Linked by Howard Fosdick on Thu 1st May 2008 01:55 UTC
Privacy, Security, Encryption Security consultant Howard Fosdick has contributed the latest entry in the 2008 OSNews Article Contest: a highly detailed examination of security and privacy on the Windows platform, and how to use free software tools and a little knowledge to protect your privacy online.
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RE[4]: interesting-ish
by Adam S on Thu 1st May 2008 13:57 UTC in reply to "RE[3]: interesting-ish"
Adam S
Member since:

Having actually moved people from Windows to Linux, I can tell you that in real life, this only works maybe 50% of the time.

People are generally not happy when they don't understand that Linux is not Windows, and that not all hardware will work out of the box, no drivers on disks will work, the software that came with their CD Labeler, or their new scanner, or their new camera, etc will not work.

Yes, sometimes Linux can be a great answer. But many times, it just doesn't work for the user to switch without the will.

Reply Parent Score: 3

RE[5]: interesting-ish
by Sophotect on Thu 1st May 2008 14:12 in reply to "RE[4]: interesting-ish"
Sophotect Member since:

Having actually moved people from Windows to Linux i can understand that they are not happy in some cases, but it is less hassle for me. To the driver discs which don't work, as of now this is a myth because for most common hardware you don't need them anymore. If they have problems with the limits which are outweighed by other factors then they may harass somebody else. It is as simple as that.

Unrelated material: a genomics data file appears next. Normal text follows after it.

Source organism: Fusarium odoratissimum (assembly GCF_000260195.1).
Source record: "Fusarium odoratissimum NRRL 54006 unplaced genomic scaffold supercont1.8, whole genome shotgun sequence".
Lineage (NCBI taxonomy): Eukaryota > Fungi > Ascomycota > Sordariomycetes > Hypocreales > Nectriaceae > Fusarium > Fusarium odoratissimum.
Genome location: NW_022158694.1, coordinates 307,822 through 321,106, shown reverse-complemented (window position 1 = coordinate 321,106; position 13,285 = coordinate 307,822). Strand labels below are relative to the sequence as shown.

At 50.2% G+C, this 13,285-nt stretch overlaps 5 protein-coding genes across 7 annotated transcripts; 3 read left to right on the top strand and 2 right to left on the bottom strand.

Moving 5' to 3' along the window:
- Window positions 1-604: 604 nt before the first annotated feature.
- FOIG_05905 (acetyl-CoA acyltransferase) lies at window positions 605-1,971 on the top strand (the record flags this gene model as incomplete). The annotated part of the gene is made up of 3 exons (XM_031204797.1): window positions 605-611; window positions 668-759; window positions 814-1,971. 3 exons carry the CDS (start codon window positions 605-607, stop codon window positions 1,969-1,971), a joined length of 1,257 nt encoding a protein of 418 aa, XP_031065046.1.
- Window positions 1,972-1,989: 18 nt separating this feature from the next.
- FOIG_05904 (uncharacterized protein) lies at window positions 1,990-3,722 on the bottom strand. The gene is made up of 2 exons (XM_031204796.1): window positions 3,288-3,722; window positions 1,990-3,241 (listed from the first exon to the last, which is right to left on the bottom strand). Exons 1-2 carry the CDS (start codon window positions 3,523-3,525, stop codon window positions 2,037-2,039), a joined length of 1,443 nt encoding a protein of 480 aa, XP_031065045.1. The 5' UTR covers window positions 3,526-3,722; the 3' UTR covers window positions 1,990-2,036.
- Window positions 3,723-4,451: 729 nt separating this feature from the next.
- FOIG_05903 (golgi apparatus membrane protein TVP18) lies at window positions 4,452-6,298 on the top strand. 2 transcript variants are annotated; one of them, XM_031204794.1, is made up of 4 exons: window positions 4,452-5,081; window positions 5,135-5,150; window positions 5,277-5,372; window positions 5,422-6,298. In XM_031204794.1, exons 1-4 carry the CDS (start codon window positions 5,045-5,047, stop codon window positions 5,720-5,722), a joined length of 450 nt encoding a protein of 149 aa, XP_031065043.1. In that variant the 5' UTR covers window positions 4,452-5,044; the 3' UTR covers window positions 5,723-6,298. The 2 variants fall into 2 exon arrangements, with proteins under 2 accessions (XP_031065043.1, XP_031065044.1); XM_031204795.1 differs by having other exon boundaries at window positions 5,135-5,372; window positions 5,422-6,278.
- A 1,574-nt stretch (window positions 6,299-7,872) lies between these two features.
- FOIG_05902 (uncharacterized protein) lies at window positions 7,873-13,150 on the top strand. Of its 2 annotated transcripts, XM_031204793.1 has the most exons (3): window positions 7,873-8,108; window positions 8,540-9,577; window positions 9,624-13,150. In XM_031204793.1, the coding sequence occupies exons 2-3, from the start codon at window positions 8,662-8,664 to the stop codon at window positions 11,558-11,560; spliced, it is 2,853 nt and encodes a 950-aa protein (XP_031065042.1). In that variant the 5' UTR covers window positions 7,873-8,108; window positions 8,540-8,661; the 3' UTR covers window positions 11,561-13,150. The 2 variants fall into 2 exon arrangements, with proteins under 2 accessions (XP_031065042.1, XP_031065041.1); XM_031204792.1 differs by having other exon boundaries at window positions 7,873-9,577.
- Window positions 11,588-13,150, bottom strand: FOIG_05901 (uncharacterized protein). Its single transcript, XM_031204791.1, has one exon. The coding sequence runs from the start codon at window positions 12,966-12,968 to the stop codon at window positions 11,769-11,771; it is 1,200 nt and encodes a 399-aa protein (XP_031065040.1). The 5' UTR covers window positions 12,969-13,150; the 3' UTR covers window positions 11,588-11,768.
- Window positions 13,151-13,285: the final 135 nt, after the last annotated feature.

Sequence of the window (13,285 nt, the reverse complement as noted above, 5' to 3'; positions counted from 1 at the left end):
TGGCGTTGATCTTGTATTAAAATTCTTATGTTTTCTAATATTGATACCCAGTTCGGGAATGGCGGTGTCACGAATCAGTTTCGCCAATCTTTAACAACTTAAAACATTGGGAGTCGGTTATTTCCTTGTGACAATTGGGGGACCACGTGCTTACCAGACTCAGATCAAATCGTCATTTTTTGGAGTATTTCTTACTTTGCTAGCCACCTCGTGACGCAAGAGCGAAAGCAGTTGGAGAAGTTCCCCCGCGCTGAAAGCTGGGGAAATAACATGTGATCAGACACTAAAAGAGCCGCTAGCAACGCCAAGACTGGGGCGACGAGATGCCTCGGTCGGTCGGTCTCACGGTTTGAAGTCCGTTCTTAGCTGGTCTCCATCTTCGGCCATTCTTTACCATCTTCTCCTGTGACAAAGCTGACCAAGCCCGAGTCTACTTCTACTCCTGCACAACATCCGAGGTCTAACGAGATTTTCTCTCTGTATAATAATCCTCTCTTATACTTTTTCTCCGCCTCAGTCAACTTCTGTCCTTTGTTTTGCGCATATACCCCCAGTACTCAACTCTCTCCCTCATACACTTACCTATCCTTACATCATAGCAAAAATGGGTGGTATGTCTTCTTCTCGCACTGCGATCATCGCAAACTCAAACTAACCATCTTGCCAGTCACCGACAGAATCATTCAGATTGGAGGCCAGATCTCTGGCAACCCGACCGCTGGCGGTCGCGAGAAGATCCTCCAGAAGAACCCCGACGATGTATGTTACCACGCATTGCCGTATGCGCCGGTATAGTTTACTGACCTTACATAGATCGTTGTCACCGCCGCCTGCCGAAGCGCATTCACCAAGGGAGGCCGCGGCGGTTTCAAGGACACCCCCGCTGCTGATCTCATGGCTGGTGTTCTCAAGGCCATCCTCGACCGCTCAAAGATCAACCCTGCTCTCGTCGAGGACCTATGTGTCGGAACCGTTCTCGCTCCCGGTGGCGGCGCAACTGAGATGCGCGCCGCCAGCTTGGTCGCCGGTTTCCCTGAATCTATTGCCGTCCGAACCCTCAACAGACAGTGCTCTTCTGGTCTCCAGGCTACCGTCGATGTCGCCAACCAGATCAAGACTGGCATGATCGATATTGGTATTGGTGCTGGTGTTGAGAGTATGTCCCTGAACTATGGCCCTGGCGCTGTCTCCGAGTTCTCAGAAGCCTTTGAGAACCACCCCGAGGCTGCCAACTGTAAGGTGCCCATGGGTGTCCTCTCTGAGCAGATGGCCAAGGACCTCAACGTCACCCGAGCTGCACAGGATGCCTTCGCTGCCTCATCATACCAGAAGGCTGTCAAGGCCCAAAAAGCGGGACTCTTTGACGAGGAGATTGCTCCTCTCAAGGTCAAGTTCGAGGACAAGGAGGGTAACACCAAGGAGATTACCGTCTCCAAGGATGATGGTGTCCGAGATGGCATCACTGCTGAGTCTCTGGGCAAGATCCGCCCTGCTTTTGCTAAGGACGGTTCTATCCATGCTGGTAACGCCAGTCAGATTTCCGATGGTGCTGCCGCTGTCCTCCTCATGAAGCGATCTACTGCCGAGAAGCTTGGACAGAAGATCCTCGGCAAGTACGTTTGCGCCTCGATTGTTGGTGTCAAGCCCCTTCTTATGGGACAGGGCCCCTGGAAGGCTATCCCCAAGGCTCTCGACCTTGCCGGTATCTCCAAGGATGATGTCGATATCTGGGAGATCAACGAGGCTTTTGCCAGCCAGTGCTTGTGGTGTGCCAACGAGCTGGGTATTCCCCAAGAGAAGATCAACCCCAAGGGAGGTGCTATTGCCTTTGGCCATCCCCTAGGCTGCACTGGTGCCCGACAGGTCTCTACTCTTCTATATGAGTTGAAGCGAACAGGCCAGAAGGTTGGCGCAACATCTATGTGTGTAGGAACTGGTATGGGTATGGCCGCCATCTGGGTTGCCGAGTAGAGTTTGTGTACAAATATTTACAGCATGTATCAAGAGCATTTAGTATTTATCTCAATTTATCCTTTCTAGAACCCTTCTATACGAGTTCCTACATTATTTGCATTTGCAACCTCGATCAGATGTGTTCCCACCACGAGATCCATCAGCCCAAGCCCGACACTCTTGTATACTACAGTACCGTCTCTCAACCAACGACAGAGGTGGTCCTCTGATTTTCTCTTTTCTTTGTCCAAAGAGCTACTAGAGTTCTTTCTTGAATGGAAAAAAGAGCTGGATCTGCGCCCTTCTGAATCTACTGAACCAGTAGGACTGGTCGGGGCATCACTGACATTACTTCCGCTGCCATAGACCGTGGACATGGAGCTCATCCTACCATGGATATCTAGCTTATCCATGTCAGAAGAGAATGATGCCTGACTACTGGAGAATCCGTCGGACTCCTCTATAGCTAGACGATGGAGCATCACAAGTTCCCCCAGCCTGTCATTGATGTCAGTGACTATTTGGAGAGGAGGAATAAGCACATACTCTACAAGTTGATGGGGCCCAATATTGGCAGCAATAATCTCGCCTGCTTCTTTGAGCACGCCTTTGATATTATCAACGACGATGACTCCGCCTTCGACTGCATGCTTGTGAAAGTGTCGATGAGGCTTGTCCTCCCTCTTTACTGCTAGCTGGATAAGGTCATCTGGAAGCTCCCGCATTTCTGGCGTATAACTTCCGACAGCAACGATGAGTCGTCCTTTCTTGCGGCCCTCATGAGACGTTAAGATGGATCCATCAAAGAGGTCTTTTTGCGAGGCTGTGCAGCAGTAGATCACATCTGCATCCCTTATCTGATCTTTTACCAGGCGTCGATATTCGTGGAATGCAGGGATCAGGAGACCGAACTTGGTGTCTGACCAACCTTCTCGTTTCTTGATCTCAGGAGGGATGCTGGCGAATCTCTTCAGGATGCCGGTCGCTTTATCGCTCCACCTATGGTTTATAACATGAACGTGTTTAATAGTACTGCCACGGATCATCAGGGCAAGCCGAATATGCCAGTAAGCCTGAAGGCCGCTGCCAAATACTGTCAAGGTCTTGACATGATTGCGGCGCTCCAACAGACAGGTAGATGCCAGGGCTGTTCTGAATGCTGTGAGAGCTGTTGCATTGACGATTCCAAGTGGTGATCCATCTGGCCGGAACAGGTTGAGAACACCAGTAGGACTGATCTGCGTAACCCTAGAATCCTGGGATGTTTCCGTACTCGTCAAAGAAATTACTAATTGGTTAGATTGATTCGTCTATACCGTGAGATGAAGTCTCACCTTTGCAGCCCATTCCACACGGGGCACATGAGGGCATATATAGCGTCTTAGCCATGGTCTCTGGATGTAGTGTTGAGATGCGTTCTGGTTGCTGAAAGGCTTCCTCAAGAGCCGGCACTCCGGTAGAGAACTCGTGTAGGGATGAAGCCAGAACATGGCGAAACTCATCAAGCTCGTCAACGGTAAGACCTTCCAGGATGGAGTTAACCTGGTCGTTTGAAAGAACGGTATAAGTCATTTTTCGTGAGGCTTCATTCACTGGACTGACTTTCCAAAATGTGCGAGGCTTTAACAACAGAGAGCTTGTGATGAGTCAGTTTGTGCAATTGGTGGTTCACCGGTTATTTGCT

Edited 2008-05-01 14:25 UTC

Reply Parent Score: 1

RE[6]: interesting-ish
by Adam S on Thu 1st May 2008 14:21 in reply to "RE[5]: interesting-ish"
Adam S Member since:

I understand what you're saying, I really do. But I tire of people who say things like "if they do it that way then forget them." That's precisely why Linux continues to struggle to make significant inroads, because it's "my way or the highway" too often.

This is like when I said "businesses use HTML email, get used to it," and people had the GALL to say "Well, I wouldn't do business with them."

Good for you. If, by some slim chance, you got some interest from a multi-million dollar company and chose to turn them away on some silly principal, good for you and your principals. But your loss, I'd say.

Same thing here. If you ran a small business and refused to support people who chose to stay on Windows for no good reason other than they were familiar with it and wanted it, good on you. I hope you have enough business to not need those customers. But back in the real world, we have to deal with TODAY. And most people aren't ready to make that commitment, including power users, until THEY chose to make it, because it comes with a STEEP learning curve. 90% of desktop users can't install Flash or Java into a Linux distro without assistance. They aren't much interested in the politically-motivated "switch or die" opinion of their IT-for-hire repair guy, who arrogantly tells them that they need to use Linux or not be supported.

Reply Parent Score: 1